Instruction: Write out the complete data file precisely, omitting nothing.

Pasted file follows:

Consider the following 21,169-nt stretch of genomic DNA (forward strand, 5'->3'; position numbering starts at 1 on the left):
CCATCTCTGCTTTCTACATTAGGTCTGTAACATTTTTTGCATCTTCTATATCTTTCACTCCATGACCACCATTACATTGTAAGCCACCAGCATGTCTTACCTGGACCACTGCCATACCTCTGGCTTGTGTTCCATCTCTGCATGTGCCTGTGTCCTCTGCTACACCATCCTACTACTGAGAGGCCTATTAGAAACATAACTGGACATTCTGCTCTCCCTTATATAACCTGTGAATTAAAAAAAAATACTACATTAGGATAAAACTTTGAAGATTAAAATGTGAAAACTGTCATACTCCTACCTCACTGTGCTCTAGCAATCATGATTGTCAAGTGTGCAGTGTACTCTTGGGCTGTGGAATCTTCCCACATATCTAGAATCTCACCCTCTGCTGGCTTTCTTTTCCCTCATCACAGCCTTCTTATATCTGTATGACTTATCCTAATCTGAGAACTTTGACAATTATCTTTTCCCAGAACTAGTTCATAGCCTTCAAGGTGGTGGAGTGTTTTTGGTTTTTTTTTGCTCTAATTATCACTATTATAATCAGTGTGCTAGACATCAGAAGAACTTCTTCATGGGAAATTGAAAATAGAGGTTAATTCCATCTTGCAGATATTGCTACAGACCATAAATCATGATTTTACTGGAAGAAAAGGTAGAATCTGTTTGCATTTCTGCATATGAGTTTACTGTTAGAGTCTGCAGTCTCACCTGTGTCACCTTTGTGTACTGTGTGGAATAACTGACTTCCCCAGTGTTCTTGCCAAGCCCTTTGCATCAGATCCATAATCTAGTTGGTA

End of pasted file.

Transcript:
Consider the following 21,169-nt stretch of genomic DNA (forward strand, 5'->3'; position numbering starts at 1 on the left):
CCATCTCTGCTTTCTACATTAGGTCTGTAACATTTTTTGCATCTTCTATATCTTTCACTCCATGACCACCATTACATTGTAAGCCACCAGCATGTCTTACCTGGACCACTGCCATACCTCTGGCTTGTGTTCCATCTCTGCATGTGCCTGTGTCCTCTGCTACACCATCCTACTACTGAGAGGCCTATTAGAAACATAACTGGACATTCTGCTCTCCCTTATATAACCTGTGAATTAAAAAAAAATACTACATTAGGATAAAACTTTGAAGATTAAAATGTGAAAACTGTCATACTCCTACCTCACTGTGCTCTAGCAATCATGATTGTCAAGTGTGCAGTGTACTCTTGGGCTGTGGAATCTTCCCACATATCTAGAATCTCACCCTCTGCTGGCTTTCTTTTCCCTCATCACAGCCTTCTTATATCTGTATGACTTATCCTAATCTGAGAACTTTGACAATTATCTTTTCCCAGAACTAGTTCATAGCCTTCAAGGTGGTGGAGTGTTTTTGGTTTTTTTTTGCTCTAATTATCACTATTATAATCAGTGTGCTAGACATCAGAAGAACTTCTTCATGGGAAATTGAAAATAGAGGTTAATTCCATCTTGCAGATATTGCTACAGACCATAAATCATGATTTTACTGGAAGAAAAGGTAGAATCTGTTTGCATTTCTGCATATGAGTTTACTGTTAGAGTCTGCAGTCTCACCTGTGTCACCTTTGTGTACTGTGTGGAATAACTGACTTCCCCAGTGTTCTTGCCAAGCCCTTTGCATCAGATCCATAATCTAGTTGGTA